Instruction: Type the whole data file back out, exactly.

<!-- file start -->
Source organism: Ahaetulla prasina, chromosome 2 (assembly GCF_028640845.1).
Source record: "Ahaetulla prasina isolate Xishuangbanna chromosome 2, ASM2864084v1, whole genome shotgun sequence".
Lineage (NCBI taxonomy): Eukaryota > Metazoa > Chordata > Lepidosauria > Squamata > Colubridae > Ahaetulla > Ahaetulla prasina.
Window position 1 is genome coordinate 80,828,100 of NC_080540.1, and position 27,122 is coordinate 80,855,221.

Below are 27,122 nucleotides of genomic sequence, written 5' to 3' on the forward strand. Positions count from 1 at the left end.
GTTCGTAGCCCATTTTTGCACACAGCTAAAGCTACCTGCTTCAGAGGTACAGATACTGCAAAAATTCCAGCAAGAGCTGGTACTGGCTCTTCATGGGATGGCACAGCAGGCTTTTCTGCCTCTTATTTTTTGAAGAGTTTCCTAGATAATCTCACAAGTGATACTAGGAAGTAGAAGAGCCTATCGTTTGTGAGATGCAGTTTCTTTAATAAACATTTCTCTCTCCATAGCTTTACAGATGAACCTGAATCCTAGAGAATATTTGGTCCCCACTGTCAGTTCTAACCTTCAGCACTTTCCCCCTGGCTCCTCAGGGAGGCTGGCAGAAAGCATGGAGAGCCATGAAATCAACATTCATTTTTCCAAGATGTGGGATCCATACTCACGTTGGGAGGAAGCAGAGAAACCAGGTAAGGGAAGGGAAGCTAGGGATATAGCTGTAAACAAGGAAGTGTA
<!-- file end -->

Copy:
Source organism: Ahaetulla prasina, chromosome 2 (assembly GCF_028640845.1).
Source record: "Ahaetulla prasina isolate Xishuangbanna chromosome 2, ASM2864084v1, whole genome shotgun sequence".
Lineage (NCBI taxonomy): Eukaryota > Metazoa > Chordata > Lepidosauria > Squamata > Colubridae > Ahaetulla > Ahaetulla prasina.
Window position 1 is genome coordinate 80,828,100 of NC_080540.1, and position 27,122 is coordinate 80,855,221.

Below are 27,122 nucleotides of genomic sequence, written 5' to 3' on the forward strand. Positions count from 1 at the left end.
GTTCGTAGCCCATTTTTGCACACAGCTAAAGCTACCTGCTTCAGAGGTACAGATACTGCAAAAATTCCAGCAAGAGCTGGTACTGGCTCTTCATGGGATGGCACAGCAGGCTTTTCTGCCTCTTATTTTTTGAAGAGTTTCCTAGATAATCTCACAAGTGATACTAGGAAGTAGAAGAGCCTATCGTTTGTGAGATGCAGTTTCTTTAATAAACATTTCTCTCTCCATAGCTTTACAGATGAACCTGAATCCTAGAGAATATTTGGTCCCCACTGTCAGTTCTAACCTTCAGCACTTTCCCCCTGGCTCCTCAGGGAGGCTGGCAGAAAGCATGGAGAGCCATGAAATCAACATTCATTTTTCCAAGATGTGGGATCCATACTCACGTTGGGAGGAAGCAGAGAAACCAGGTAAGGGAAGGGAAGCTAGGGATATAGCTGTAAACAAGGAAGTGTA